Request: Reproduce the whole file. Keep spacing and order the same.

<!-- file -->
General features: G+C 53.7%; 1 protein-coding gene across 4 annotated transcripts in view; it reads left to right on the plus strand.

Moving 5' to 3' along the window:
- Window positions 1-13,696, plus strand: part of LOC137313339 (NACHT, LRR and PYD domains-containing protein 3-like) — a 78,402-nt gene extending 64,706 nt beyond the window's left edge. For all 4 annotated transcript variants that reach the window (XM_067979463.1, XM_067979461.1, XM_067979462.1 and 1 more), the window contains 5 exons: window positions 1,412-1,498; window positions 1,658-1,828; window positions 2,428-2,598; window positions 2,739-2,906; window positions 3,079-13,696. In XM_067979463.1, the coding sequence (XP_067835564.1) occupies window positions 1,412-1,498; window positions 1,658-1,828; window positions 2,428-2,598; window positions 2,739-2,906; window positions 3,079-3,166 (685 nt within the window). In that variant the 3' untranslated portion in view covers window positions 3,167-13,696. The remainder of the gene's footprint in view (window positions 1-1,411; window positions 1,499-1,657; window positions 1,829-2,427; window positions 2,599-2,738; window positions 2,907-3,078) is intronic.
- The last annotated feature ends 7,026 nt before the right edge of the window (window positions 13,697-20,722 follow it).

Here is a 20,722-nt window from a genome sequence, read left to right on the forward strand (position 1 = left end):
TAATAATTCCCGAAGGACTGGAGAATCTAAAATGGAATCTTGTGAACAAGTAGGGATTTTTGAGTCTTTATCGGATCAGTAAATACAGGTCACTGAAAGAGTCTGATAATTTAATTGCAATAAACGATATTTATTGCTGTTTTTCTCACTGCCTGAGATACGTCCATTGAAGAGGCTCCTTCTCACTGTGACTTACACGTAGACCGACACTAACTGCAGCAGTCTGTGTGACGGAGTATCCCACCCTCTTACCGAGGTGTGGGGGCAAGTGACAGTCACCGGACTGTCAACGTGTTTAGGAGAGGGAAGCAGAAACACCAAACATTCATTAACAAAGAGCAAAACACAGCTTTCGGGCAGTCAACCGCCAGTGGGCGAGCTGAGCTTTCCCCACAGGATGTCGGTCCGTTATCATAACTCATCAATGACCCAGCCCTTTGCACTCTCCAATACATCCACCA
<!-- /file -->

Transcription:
General features: G+C 53.7%; 1 protein-coding gene across 4 annotated transcripts in view; it reads left to right on the plus strand.

Moving 5' to 3' along the window:
- Window positions 1-13,696, plus strand: part of LOC137313339 (NACHT, LRR and PYD domains-containing protein 3-like) — a 78,402-nt gene extending 64,706 nt beyond the window's left edge. For all 4 annotated transcript variants that reach the window (XM_067979463.1, XM_067979461.1, XM_067979462.1 and 1 more), the window contains 5 exons: window positions 1,412-1,498; window positions 1,658-1,828; window positions 2,428-2,598; window positions 2,739-2,906; window positions 3,079-13,696. In XM_067979463.1, the coding sequence (XP_067835564.1) occupies window positions 1,412-1,498; window positions 1,658-1,828; window positions 2,428-2,598; window positions 2,739-2,906; window positions 3,079-3,166 (685 nt within the window). In that variant the 3' untranslated portion in view covers window positions 3,167-13,696. The remainder of the gene's footprint in view (window positions 1-1,411; window positions 1,499-1,657; window positions 1,829-2,427; window positions 2,599-2,738; window positions 2,907-3,078) is intronic.
- The last annotated feature ends 7,026 nt before the right edge of the window (window positions 13,697-20,722 follow it).

Here is a 20,722-nt window from a genome sequence, read left to right on the forward strand (position 1 = left end):
TAATAATTCCCGAAGGACTGGAGAATCTAAAATGGAATCTTGTGAACAAGTAGGGATTTTTGAGTCTTTATCGGATCAGTAAATACAGGTCACTGAAAGAGTCTGATAATTTAATTGCAATAAACGATATTTATTGCTGTTTTTCTCACTGCCTGAGATACGTCCATTGAAGAGGCTCCTTCTCACTGTGACTTACACGTAGACCGACACTAACTGCAGCAGTCTGTGTGACGGAGTATCCCACCCTCTTACCGAGGTGTGGGGGCAAGTGACAGTCACCGGACTGTCAACGTGTTTAGGAGAGGGAAGCAGAAACACCAAACATTCATTAACAAAGAGCAAAACACAGCTTTCGGGCAGTCAACCGCCAGTGGGCGAGCTGAGCTTTCCCCACAGGATGTCGGTCCGTTATCATAACTCATCAATGACCCAGCCCTTTGCACTCTCCAATACATCCACCA